Having grown up in Dublin, Ireland, milliner Geraldine Purcell, now a resident of Warren, was informed by her city’s cosmopolitan buzz. She spent time in its museums and art galleries where she found artistic inspiration in Dublin’s history, old photographs, and the fashions, techniques and textiles of bygone days. Her passion for an era past is evident in the hats, bags and other items she makes, which are, themselves, intricate works of art.
We don’t see many small millinery operations these days. How did you get into the business of hat making?
I always liked to wear hats when I was growing up. After experimenting with pattern making, I used those skills to experiment with making hats. I made my first hat when I was around 17 or 18. The first one was a red velvet fez for myself. I began to make hats for others when I started receiving compliments on them. So I’ve been making hats for over 35 years.
You also make handbags and other goods. How do you decide what to stitch up?
I do make some bags and clothing but I find myself drawn to making hats most of the time. I get distracted easily. So a lot of time I’ll intend to make something completely different and find myself putting it aside to work on hats. I can’t help it!
We love your matching hats and bags with pretty haberdashery. How much time does it ordinarily take you to design and make a hat or a bag?
It’s hard to say because I’m constantly jumping from one thing to another. The basic hat or bag doesn’t take too long but it’s deciding on the finish or embellishment that takes up the time, so it could be less than an hour or all day! A lot of my work is hand finished or completely hand stitched depending on the piece. I’ve found pieces that I started years ago and finally finish them after all that time and, then again, I’ll come across something and roll my eyes and throw it out.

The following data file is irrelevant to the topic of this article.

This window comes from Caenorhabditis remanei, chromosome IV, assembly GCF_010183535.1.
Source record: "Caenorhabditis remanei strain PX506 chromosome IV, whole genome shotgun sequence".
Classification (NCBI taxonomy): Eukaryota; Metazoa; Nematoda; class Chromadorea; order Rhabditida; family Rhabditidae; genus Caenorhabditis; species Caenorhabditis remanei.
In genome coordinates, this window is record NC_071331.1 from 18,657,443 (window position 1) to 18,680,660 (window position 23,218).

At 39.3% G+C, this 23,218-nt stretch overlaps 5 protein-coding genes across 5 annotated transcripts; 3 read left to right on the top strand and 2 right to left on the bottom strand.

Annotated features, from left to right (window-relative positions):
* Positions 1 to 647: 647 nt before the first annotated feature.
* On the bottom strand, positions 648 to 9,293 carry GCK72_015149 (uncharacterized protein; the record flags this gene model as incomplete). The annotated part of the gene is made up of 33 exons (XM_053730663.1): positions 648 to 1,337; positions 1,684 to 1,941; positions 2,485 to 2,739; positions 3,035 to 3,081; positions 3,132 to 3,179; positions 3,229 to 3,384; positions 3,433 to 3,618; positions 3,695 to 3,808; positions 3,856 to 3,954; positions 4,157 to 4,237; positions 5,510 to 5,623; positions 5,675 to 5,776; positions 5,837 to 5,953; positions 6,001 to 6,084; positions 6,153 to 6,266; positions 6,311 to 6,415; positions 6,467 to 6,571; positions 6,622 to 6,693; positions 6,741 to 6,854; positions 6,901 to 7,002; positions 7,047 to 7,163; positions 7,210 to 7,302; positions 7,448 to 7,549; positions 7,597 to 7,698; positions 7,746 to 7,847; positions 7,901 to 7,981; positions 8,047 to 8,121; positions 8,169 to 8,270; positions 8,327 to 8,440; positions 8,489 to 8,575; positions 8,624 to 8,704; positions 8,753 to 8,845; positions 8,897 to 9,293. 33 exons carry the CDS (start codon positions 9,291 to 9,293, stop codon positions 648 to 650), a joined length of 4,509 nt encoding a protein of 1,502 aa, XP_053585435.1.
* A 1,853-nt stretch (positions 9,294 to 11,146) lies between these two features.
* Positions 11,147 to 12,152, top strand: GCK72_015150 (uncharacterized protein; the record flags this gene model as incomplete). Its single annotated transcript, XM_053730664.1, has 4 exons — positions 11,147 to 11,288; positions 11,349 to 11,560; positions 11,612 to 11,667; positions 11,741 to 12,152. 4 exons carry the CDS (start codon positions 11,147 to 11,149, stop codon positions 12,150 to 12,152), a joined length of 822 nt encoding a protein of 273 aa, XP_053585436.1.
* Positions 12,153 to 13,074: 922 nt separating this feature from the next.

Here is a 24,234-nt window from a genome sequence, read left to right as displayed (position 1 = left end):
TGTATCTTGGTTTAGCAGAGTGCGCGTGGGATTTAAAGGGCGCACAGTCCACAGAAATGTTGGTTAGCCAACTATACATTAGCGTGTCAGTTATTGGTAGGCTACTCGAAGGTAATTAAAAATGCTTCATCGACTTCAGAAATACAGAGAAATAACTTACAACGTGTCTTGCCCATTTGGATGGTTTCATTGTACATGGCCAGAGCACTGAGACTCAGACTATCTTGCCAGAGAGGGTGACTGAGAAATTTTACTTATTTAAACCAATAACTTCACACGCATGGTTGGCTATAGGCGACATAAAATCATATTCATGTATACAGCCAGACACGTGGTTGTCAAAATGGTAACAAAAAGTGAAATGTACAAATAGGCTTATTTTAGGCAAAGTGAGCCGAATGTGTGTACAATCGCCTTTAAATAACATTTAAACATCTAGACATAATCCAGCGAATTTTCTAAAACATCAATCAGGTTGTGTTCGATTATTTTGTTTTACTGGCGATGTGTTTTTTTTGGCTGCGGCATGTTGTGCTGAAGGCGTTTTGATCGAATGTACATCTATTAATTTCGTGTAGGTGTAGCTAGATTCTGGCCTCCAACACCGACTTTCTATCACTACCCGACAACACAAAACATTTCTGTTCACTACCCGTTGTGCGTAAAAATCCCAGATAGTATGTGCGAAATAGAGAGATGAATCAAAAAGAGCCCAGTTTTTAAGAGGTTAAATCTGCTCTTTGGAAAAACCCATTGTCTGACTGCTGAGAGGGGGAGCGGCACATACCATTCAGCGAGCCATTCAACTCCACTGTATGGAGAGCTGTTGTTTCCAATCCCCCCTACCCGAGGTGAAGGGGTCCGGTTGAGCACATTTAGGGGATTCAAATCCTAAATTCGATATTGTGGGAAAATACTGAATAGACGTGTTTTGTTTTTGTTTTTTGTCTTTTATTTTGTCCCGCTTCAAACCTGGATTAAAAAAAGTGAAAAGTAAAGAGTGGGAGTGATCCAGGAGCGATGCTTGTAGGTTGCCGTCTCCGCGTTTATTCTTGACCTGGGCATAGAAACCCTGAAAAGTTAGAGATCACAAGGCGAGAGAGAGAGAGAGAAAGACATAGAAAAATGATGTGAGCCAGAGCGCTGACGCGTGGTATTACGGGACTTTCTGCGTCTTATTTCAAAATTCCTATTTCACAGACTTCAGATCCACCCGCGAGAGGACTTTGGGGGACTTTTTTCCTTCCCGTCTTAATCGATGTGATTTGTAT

What is the craziest type of hat you’ve made?
Generally people like classic styles and don’t like to draw that much attention to themselves. But I did get a request for a shark appliqué on a hat for a gentleman with a rather large head.
Do you see any spring trends in the chapeau industry – how about the French beret?
I really don’t pay attention to any of the trends. I don’t think the beret has ever really been out. It’s a classic!
How do you keep your line fresh and modern, particularly the fancier hats?
I love vintage styles. My favorite are from the ‘20s through the ‘40s, I would say. It all depends on my mood as to what I produce. Sometimes I might have an idea for something and other times it’s what I dig out of my stash of fabrics, ribbon, buttons and feathers. I do love old movies and vintage periodicals. The fancier hats would be worn at the races, derby parties and weddings. Unfortunately, in the States not a lot of people wear hats to weddings. It’s more popular in Europe. It would be nice to see that change. It’s really nice to see hats at a wedding.
Any mad hatter stories?
Well I’m clearly a bit mad! I think you have to be a little quirky and throw caution to the wind if you want to be any kind of artist or creator. Not that I consider myself an “artist.” I’m more of a dabbler.
The Dapper Flapper
Also available at Whimsies in Warren and Restored by Design in Newport
Style piece for April 2017 issue of The Bay Magazine.